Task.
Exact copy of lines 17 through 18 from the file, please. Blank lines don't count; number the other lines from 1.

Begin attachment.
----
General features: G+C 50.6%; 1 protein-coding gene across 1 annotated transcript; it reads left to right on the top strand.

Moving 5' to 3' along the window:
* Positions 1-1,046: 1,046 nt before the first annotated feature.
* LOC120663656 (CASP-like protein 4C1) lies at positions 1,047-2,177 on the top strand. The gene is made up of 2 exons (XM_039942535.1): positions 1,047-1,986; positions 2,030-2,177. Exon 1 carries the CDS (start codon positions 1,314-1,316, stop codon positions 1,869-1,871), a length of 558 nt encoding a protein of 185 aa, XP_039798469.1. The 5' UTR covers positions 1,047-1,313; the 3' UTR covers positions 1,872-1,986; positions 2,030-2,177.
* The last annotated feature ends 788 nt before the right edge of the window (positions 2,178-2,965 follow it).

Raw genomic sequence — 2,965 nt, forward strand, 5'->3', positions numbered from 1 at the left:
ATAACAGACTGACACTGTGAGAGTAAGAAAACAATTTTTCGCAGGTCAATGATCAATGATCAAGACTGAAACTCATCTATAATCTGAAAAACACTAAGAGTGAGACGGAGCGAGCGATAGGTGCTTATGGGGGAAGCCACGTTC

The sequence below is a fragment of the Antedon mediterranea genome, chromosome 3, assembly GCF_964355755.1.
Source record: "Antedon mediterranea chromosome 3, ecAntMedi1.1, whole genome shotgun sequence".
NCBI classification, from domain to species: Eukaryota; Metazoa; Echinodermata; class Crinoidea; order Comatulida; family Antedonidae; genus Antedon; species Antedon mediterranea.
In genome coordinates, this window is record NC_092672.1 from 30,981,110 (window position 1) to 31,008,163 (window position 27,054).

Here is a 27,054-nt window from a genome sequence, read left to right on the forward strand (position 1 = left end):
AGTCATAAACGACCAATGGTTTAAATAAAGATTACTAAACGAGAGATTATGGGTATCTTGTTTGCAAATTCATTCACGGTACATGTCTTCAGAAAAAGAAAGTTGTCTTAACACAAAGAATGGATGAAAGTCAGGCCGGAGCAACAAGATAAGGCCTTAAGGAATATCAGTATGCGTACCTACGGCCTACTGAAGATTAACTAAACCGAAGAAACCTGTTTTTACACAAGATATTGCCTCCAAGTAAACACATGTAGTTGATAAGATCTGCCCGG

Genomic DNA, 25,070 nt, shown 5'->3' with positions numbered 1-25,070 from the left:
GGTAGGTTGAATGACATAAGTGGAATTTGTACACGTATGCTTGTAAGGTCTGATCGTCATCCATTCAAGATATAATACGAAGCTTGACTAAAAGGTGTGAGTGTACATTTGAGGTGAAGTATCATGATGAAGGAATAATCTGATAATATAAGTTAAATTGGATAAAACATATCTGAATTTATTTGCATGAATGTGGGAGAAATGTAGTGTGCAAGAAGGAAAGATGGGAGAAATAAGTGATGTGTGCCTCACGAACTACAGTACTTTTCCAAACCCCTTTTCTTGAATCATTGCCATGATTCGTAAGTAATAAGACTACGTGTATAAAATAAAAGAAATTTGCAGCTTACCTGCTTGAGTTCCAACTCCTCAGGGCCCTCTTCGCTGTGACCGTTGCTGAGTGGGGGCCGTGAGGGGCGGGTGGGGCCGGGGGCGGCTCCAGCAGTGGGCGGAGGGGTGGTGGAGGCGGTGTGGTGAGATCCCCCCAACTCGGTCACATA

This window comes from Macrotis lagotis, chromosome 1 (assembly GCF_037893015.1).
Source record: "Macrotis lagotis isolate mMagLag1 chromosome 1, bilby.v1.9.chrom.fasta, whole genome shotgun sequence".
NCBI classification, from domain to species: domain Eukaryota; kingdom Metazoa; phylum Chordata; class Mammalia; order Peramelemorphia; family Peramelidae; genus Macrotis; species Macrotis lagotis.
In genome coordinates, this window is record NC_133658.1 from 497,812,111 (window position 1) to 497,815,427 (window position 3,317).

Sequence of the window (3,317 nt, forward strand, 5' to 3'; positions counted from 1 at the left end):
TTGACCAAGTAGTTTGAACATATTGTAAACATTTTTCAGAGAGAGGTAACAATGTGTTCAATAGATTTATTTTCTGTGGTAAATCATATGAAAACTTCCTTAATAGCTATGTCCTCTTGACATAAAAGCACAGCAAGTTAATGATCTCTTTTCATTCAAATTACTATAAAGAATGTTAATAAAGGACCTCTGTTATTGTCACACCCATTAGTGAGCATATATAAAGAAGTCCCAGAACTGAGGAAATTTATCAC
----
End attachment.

Source record: "Macrotis lagotis isolate mMagLag1 chromosome 1, bilby.v1.9.chrom.fasta, whole genome shotgun sequence".
NCBI classification, from domain to species: domain Eukaryota; kingdom Metazoa; phylum Chordata; class Mammalia; order Peramelemorphia; family Peramelidae; genus Macrotis; species Macrotis lagotis.